An internationally bestselling phenomenon: the darkly suspenseful, highly controversial tale of two families struggling to make the hardest decision of their lives - all over the course of one meal.
It's a summer's evening in Amsterdam, and two couples meet at a fashionable restaurant for dinner. Between mouthfuls of food and over the polite scrapings of cutlery, the conversation remains a gentle hum of polite discourse - the banality of work, the triviality of the holidays. But behind the empty words, terrible things need to be said, and with every forced smile and every new course, the knives are being sharpened.
Each couple has a fifteen-year-old son. The two boys are united by their accountability for a single horrific act; an act that has triggered a police investigation and shattered the comfortable, insulated worlds of their families. As the dinner reaches its culinary climax, the conversation finally touches on their children. As civility and friendship disintegrate, each couple show just how far they are prepared to go to protect those they love.
Tautly written, incredibly gripping, and told by an unforgettable narrator, The Dinner promises to be the topic of countless dinner party debates. Skewering everything from parenting values to pretentious menus to political convictions, this novel reveals the dark side of genteel society and asks what each of us would do in the face of unimaginable tragedy.
We were going out to dinner. I won't say which restaurant, because next time it might be full of people who've come to see whether we're there. Serge made the reservation. He's always the one who arranges it, the reservation. This particular restaurant is one where you have to call three months in advanceor six, or eight, don't ask me. Personally, I'd never want to know three months in advance where I'm going to eat on any given evening, but apparently some people don't mind. A few centuries from now, when historians want to know what kind of crazies people were at the start of the twenty-first century, all they'll have to do is look at the computer files of the so-called "top" restaurants. That information is kept on fileI happen to know that. If Mr. L. was prepared to wait three months for a window seat last time, then this time he'll wait for five months for a table beside the men's roomthat's what ...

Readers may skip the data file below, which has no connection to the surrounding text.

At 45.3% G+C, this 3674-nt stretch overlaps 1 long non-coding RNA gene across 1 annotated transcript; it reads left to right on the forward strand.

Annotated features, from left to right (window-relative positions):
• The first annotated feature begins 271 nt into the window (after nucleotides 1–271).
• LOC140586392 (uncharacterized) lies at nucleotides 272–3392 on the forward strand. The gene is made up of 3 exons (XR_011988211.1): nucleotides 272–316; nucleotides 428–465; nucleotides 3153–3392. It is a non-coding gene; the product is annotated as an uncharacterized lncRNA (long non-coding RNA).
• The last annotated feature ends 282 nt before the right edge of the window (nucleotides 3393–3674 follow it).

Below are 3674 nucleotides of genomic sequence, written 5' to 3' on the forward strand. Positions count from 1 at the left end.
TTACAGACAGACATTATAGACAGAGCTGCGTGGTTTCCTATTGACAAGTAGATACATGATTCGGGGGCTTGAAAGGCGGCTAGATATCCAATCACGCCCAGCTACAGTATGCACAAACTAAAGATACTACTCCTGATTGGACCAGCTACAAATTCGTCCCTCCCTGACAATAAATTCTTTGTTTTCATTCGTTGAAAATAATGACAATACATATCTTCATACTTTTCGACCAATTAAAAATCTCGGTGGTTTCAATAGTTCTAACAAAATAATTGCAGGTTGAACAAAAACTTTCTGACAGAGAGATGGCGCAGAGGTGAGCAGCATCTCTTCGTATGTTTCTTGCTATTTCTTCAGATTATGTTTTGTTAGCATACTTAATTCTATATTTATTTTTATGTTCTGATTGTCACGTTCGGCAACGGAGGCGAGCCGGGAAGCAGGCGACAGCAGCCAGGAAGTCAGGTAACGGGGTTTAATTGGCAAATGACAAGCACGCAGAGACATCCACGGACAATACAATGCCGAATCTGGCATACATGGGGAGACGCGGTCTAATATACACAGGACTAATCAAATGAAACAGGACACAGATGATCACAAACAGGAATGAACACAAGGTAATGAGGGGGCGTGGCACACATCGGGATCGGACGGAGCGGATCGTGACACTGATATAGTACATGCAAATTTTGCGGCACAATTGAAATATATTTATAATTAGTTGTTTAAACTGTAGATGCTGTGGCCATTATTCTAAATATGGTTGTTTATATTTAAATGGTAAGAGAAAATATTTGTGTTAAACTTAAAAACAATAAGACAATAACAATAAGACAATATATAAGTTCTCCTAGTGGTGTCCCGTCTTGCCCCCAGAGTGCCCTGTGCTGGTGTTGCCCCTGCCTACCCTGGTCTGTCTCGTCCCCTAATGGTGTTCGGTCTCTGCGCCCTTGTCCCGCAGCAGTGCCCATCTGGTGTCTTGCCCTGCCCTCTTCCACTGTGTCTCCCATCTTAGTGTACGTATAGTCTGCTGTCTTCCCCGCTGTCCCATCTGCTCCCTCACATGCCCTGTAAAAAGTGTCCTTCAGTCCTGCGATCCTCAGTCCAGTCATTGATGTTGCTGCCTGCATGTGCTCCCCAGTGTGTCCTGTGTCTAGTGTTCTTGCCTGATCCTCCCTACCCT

Provocative and unsettling, The Dinner explores parental responsibility for their children's behavior, as well as the extreme lengths a parent would go to protect his or her child. But also, it suggests we face the fact that evil might not be easy to recognize.
(Reviewed by Sarah Tomp).
Full Review (1065 words).
Early on in The Dinner, we discover the reason Paul and Claire are meeting Serge and Babette for dinner: they are to discuss a problem facing their children, Michel and Rick. We know the boys have done something wrong. Then Paul mentions a genetic test that couldthrough amniocentesisidentify a mysterious and unnamed condition that might predict an individual's tendency toward violence. It made me wonder if such a test really exists. And, if so, what would a parent do with that information?
The birth of a child is usually a moment of great joy. The parents are filled with anticipation for the future, with hopes and dreams. Great expectations abound. But, if a parent knew his infanta perfect, sweet-smelling bundle of joy&...
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